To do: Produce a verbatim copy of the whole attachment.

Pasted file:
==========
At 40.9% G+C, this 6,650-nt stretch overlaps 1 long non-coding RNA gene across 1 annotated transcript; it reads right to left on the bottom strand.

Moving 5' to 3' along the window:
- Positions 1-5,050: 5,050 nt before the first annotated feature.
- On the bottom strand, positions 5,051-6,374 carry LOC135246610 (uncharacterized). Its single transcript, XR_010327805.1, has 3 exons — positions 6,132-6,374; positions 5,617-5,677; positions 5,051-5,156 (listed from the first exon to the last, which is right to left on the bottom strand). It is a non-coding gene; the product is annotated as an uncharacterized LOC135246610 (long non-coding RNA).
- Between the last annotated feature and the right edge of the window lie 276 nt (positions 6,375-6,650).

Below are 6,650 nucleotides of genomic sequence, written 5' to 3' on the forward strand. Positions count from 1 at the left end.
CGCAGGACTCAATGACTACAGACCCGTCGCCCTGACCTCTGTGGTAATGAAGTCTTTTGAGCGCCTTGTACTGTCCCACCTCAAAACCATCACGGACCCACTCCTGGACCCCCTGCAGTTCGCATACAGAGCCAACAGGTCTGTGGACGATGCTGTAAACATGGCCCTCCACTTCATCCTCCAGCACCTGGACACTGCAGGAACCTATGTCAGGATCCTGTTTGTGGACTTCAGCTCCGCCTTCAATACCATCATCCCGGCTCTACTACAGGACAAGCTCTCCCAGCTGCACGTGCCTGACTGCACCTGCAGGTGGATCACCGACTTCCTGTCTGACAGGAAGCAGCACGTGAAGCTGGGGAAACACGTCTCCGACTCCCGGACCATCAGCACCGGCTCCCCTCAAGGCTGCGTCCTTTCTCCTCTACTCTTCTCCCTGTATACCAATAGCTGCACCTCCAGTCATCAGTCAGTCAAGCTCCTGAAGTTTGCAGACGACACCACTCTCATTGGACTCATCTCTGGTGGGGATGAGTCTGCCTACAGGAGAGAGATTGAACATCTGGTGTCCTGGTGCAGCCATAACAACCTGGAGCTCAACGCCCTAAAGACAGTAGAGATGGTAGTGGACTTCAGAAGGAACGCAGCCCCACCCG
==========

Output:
At 40.9% G+C, this 6,650-nt stretch overlaps 1 long non-coding RNA gene across 1 annotated transcript; it reads right to left on the bottom strand.

Moving 5' to 3' along the window:
- Positions 1-5,050: 5,050 nt before the first annotated feature.
- On the bottom strand, positions 5,051-6,374 carry LOC135246610 (uncharacterized). Its single transcript, XR_010327805.1, has 3 exons — positions 6,132-6,374; positions 5,617-5,677; positions 5,051-5,156 (listed from the first exon to the last, which is right to left on the bottom strand). It is a non-coding gene; the product is annotated as an uncharacterized LOC135246610 (long non-coding RNA).
- Between the last annotated feature and the right edge of the window lie 276 nt (positions 6,375-6,650).

Below are 6,650 nucleotides of genomic sequence, written 5' to 3' on the forward strand. Positions count from 1 at the left end.
CGCAGGACTCAATGACTACAGACCCGTCGCCCTGACCTCTGTGGTAATGAAGTCTTTTGAGCGCCTTGTACTGTCCCACCTCAAAACCATCACGGACCCACTCCTGGACCCCCTGCAGTTCGCATACAGAGCCAACAGGTCTGTGGACGATGCTGTAAACATGGCCCTCCACTTCATCCTCCAGCACCTGGACACTGCAGGAACCTATGTCAGGATCCTGTTTGTGGACTTCAGCTCCGCCTTCAATACCATCATCCCGGCTCTACTACAGGACAAGCTCTCCCAGCTGCACGTGCCTGACTGCACCTGCAGGTGGATCACCGACTTCCTGTCTGACAGGAAGCAGCACGTGAAGCTGGGGAAACACGTCTCCGACTCCCGGACCATCAGCACCGGCTCCCCTCAAGGCTGCGTCCTTTCTCCTCTACTCTTCTCCCTGTATACCAATAGCTGCACCTCCAGTCATCAGTCAGTCAAGCTCCTGAAGTTTGCAGACGACACCACTCTCATTGGACTCATCTCTGGTGGGGATGAGTCTGCCTACAGGAGAGAGATTGAACATCTGGTGTCCTGGTGCAGCCATAACAACCTGGAGCTCAACGCCCTAAAGACAGTAGAGATGGTAGTGGACTTCAGAAGGAACGCAGCCCCACCCG